The headphones come in both this “silver” color and in black.
Photo: Courtesy of Sony
A former tech columnist at Yahoo, Scientific American, and the New York Times, David Pogue will write occasionally for the Strategist about things he has bought for himself and loves.
If you travel much, you know why noise-canceling headphones are so important. Ninety decibels for six hours can do a real number on your eardrums, your brain, and your stress level. For ten years, Bose was the only maker worth considering. The noise-cancellation (NC) system in its QuietComfort cans was much better than anyone else’s — and I know it, because every few years, I’d round up 15 or 20 pairs of headphones and compare them on cross-country flights. (To the family in row 22 who thought there was something seriously wrong with me: now you know.)
And that’s why I was so surprised when, on a recent TV shoot, my buddy Mike the cameraman told me there was, at last, something even better. He told me to try the Sony WH-1000X M3 headphones, which came out late last summer. They’re $348 — exactly the same price as the Bose QuietComfort 35 II. Both headphones can be wired or wireless — that is, they can connect to your phone with Bluetooth, or to the plane’s seat-back screen with a cable. Both have Amazon Alexa and Google Assistant built in.
Both the Bose and the Sony are supremely comfortable and lightweight, with pillowy ear-cup padding and just the right amount of head-grip. And both do an astonishingly good job at noise reduction. (NC circuitry is generally best at eliminating steady noise, like plane engines and air conditioners. These headphones owe any damping of irregular noise primarily to their superb over-the-ear seal against your head.)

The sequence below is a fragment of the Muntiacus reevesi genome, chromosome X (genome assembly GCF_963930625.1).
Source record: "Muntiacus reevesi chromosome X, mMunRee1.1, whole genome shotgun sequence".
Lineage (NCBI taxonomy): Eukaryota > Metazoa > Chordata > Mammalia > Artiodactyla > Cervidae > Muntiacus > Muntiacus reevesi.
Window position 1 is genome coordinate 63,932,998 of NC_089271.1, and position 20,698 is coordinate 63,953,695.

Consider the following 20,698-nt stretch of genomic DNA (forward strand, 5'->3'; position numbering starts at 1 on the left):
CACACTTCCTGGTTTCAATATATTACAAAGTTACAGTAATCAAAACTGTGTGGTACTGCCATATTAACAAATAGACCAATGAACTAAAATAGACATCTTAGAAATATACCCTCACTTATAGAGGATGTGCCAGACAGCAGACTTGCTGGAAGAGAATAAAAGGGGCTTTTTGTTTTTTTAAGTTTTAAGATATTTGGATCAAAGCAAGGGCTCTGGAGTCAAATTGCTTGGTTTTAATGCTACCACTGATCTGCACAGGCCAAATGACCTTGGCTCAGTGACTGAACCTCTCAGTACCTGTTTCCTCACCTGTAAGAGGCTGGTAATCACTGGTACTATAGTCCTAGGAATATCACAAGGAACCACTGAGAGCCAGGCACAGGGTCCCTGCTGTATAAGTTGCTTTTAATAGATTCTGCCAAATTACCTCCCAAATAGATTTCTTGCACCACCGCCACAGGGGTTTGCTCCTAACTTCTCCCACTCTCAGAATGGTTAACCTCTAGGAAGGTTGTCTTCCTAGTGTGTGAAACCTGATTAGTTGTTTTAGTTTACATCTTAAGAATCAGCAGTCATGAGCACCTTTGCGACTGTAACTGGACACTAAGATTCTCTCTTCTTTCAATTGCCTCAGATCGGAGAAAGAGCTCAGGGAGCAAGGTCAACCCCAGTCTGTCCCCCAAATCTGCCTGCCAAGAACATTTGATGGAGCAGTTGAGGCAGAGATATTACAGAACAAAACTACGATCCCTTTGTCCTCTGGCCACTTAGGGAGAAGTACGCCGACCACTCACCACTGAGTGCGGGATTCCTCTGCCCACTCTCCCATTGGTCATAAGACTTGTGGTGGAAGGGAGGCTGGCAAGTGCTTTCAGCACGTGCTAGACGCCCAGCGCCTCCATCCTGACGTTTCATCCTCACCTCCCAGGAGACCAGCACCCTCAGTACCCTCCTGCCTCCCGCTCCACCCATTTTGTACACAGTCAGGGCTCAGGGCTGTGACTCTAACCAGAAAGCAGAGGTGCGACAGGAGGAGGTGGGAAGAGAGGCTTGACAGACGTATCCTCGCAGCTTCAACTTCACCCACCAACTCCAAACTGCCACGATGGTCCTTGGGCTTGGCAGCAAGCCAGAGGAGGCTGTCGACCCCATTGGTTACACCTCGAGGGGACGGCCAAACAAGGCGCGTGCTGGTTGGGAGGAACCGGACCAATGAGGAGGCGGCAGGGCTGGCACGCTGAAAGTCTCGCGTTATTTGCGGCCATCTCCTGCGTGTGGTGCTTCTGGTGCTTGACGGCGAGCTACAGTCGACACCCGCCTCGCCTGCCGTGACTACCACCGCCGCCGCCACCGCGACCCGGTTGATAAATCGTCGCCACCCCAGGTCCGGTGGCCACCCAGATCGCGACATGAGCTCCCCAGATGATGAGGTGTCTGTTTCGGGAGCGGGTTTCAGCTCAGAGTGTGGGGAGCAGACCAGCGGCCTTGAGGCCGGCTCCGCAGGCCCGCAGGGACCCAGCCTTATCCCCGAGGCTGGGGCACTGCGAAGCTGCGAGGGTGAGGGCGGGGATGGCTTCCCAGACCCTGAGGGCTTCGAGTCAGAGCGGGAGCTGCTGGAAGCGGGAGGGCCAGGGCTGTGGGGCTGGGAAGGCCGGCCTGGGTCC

But I fell in love with the Sony WH-1000X M3 for six reasons:
- The right ear cup is a trackpad. Put your finger against it and swipe up or down to adjust the volume, left or right to change tracks, and double-tap to pause or play your music or your video.
- When someone’s trying to talk to you, you don’t have to remove the Sonys. You just rest your hand on the right earpiece to make them pass the outside world’s sound through to you. Brilliant.
- The Sonys battery life is 30 hours on a single charge. The Bose model: 20 hours.
- The Sonys charge over a USB-C cable. In practice, all that means is that they get a fast initial charge. In ten minutes, they get enough juice for a five-hour flight. That’s a fantastic feature when you’re heading for JFK and realize you forgot to charge them.
- The Sonys sound better. The bass is stronger and deeper, the midrange is balanced, the highs are crisp.
- The Sonys use a standard 3.5-mm headphone cord, which is easy and cheap to replace. The Bose model requires a cord with a rare 2.5-mm plug — a special order.
I do wish that the Sonys could be paired simultaneously to two devices — a phone and a laptop, for example — like the QuietComfort, but in most other ways, the Sony WH-1000X M3s are the best NC headphones ever made, and a shiny new pair lives in my carry-on.
Sony Noise Cancelling Headphones WH1000XM3
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Sony Makes the Best Noise-Canceling Headphones I’ve Had
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